Tuesday, September 1, 2009

Gay of the Day- Qu Yan

Qu Yan is considered one of the fathers of Toaism and  China's first major poet and author of both the epic Li Sao (Encountering Sorrow) and Tian Wan (Heavenly Question) that speak of his long standing and passionate relationship with the King of Huai. He was born 340 B.C.E.  in the Kingdom of Chu on the auspicious First Day of the Lunar Year.. His name is made up of two sacred names True Exemplar and Divine Balance. He is often depicted  in women's clothing. As a shaman he learned to divine the future, exorcise demons, heal the sick by retrieving their souls, make objects fly through the air, cause spirits to appear and bring rain. He would often be symbolized with orchids and lotus blossoms. 

But when two people are at one in their innermost hearts,
They shatter even the strength of iron and bronze.
And when two people understand each other in their
   inmost hearts,
Their words are sweet and strong, like the fragrance
    of orchids. -Qu Yan about his relationship with the King of Huai

He would later fall from grace with the king and being a spiritual leader would drown himself  in the Milou River over the betrayal of the King and because this; (the fifth day of the lunar new year); was when shamans traditionally  sacrificed themselves so that the Gods may be pleased and humanity prosper. He is as revered as Buddha, Muhammad, Moses and Jesus and is prominent in religious, cultural and the spiritual culture of China. That's why he is my Gay of the day.

In China at this time Taoism was the main belief. This is before the more routine bound Confucian ways took over as the thought and rule of the land; mystic religions and  spiritual  earth goddess worship ruled. There were even  many gods who were themselves of 2 or more genders and worship.   Homosexuality was a common and celebrated trait. These men and women were given titles of high priests and were believed to be close to the true earth mother and her goddesses. Homosexuals were said to have both Yin and Yang a very highly respected quality. Many believed that like heterosexual relations would happen due to the cycle of reincarnation and sometimes the soul that you were bound to was a man sometimes a woman.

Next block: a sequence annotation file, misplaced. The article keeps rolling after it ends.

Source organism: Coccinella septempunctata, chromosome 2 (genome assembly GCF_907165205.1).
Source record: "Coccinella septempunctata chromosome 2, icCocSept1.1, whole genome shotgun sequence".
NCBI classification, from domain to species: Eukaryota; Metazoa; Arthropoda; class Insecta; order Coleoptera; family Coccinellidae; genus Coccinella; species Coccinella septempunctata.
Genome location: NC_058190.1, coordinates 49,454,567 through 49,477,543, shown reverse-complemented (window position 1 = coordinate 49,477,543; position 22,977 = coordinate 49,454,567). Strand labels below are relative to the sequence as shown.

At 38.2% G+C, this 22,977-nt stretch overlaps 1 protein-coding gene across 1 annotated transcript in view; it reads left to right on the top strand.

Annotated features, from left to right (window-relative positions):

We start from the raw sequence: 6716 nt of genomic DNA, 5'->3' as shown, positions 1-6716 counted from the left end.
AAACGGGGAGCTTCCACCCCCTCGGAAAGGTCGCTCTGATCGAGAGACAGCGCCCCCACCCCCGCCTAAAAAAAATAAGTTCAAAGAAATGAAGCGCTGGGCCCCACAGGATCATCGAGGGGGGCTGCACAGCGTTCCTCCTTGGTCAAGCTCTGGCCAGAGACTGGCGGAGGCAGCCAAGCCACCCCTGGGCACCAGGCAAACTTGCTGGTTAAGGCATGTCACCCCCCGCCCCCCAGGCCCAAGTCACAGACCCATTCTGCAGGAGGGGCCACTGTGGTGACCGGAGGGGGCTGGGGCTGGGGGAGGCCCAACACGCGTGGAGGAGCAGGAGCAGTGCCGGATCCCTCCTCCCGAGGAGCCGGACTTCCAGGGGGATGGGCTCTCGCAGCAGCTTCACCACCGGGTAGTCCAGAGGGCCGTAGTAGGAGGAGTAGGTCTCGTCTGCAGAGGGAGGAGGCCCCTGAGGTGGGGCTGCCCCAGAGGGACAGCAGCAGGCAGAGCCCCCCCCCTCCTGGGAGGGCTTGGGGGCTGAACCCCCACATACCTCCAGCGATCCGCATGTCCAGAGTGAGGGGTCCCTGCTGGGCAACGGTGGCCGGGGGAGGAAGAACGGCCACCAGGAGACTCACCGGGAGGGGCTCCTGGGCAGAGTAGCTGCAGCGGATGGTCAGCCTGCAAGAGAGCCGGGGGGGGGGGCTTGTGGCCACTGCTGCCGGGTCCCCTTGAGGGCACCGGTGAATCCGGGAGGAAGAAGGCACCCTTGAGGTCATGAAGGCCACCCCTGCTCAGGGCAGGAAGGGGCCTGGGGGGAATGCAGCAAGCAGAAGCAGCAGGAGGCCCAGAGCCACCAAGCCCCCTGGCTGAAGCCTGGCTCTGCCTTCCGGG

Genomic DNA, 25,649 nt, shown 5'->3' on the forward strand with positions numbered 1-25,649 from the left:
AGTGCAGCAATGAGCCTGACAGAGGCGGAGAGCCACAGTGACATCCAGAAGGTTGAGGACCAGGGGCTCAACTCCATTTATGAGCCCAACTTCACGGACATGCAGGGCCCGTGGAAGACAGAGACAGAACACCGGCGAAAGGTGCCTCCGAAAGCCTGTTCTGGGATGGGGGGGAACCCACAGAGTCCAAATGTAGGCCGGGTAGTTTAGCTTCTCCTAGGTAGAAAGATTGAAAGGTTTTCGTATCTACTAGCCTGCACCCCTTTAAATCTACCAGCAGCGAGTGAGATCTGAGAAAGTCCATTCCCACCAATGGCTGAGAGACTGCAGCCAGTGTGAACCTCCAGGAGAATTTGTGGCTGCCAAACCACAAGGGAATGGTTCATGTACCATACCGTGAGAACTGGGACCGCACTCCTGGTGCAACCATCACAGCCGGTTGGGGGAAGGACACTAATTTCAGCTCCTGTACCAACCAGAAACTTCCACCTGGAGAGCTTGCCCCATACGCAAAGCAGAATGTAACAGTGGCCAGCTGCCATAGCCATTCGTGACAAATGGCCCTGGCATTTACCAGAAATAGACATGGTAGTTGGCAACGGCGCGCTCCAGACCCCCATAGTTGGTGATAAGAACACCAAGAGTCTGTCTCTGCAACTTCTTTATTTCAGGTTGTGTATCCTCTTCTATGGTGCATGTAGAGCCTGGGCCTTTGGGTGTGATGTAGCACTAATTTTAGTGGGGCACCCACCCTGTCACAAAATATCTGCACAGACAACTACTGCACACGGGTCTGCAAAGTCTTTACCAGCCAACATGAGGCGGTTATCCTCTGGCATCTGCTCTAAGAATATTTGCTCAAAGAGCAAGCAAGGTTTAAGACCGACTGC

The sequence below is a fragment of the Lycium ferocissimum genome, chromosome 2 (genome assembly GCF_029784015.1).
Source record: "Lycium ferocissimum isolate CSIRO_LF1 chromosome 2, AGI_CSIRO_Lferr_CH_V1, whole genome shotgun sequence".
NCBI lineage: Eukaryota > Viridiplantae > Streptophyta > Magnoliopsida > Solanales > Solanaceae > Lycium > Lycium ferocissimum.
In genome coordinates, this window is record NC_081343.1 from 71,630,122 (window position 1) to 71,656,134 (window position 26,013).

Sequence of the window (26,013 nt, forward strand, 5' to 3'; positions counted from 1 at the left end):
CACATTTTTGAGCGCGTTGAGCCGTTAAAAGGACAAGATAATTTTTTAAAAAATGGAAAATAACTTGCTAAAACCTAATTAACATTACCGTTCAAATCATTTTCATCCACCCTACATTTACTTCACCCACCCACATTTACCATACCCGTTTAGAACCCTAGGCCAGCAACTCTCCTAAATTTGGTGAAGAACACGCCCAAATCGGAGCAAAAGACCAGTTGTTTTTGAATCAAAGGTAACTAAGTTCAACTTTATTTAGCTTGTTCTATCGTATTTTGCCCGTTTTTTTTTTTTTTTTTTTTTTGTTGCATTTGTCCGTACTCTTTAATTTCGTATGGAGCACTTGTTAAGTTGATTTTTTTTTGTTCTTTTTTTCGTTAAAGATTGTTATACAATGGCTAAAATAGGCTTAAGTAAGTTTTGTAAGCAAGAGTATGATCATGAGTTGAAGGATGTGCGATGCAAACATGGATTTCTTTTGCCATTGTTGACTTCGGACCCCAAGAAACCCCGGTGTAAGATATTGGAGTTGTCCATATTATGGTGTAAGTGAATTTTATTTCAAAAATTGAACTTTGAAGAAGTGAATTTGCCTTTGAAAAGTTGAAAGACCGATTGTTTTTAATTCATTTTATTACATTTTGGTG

There were many symbolic and enchanting phrases from this time referring to homosexual love.
Torn Sleeve "Dong Xian"- from the tale of Han emperor Ai and his lover Dong Xian. The Emperor so loved the boy that he would not wake him from sleep and would instead cut a portion of his sleeve to extricate himself from bed. Thus leaving his lover in blissful sleep.
Eating Peaches "Yu Tao"- Paying tribute to lovers Duke Ling of Wei and Mizi Xia. The Duke while stolling thru an orchard was offered a peach by Mizi Xai and the Duke fell instantly in love. It symbolizes the easy and simple quality of the male homosexual relationship.
There were also many beautiful flowers associated as symbols  of Homosexuality. The most common is the the Lotus blossom. The flower being feminine and the thick stem being the masculine it was used as a symbol of androgyny or gender variance. Orchids and other fall and spring flowers like the iris, lilly and magnolia were also used to represent homosexuals. But often the reference to flowers and perfumes, incense, jade and cinnebar represent same sex love and gender variance in poems like Ruan Ji's  poem celebrating Anling and Long Yang.....

Roving glances gave rise to beautiful seductions;
Speech and laughter expelled fragrance.
Hand in Hand they shared love's rapture, 
Sharing coverlets and bedclothes.

Couples with birds in flight,
Paired wings soaring.
Cinnabar and green pigments record a vow:
"I'll never forget you for all eternity." -Ruan Ji

This is from a culture who saw same sex love as it is, a natural expression of the Yin and Yang in the world. The beauty of same sex love was considered an honor and a divine blessing. Flowers known for their varied and glorious beauty were used to represent this love. 

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